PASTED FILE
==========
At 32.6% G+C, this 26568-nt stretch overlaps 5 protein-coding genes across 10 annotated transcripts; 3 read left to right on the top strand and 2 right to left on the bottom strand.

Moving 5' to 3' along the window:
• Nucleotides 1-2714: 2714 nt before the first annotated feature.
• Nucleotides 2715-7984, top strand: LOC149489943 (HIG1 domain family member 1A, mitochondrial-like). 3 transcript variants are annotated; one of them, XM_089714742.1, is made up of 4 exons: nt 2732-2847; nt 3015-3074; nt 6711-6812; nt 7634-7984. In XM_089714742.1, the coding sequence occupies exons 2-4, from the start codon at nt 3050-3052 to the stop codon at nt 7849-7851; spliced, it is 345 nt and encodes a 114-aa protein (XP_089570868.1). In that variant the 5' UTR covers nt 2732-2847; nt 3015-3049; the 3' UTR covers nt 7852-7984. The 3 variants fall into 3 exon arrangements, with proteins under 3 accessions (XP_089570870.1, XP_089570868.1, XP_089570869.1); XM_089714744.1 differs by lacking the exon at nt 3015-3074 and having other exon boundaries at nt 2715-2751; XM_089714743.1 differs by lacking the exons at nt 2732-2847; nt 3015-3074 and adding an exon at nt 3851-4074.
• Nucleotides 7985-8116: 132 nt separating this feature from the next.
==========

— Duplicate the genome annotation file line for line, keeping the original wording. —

At 32.6% G+C, this 26568-nt stretch overlaps 5 protein-coding genes across 10 annotated transcripts; 3 read left to right on the top strand and 2 right to left on the bottom strand.

Moving 5' to 3' along the window:
• Nucleotides 1-2714: 2714 nt before the first annotated feature.
• Nucleotides 2715-7984, top strand: LOC149489943 (HIG1 domain family member 1A, mitochondrial-like). 3 transcript variants are annotated; one of them, XM_089714742.1, is made up of 4 exons: nt 2732-2847; nt 3015-3074; nt 6711-6812; nt 7634-7984. In XM_089714742.1, the coding sequence occupies exons 2-4, from the start codon at nt 3050-3052 to the stop codon at nt 7849-7851; spliced, it is 345 nt and encodes a 114-aa protein (XP_089570868.1). In that variant the 5' UTR covers nt 2732-2847; nt 3015-3049; the 3' UTR covers nt 7852-7984. The 3 variants fall into 3 exon arrangements, with proteins under 3 accessions (XP_089570870.1, XP_089570868.1, XP_089570869.1); XM_089714744.1 differs by lacking the exon at nt 3015-3074 and having other exon boundaries at nt 2715-2751; XM_089714743.1 differs by lacking the exons at nt 2732-2847; nt 3015-3074 and adding an exon at nt 3851-4074.
• Nucleotides 7985-8116: 132 nt separating this feature from the next.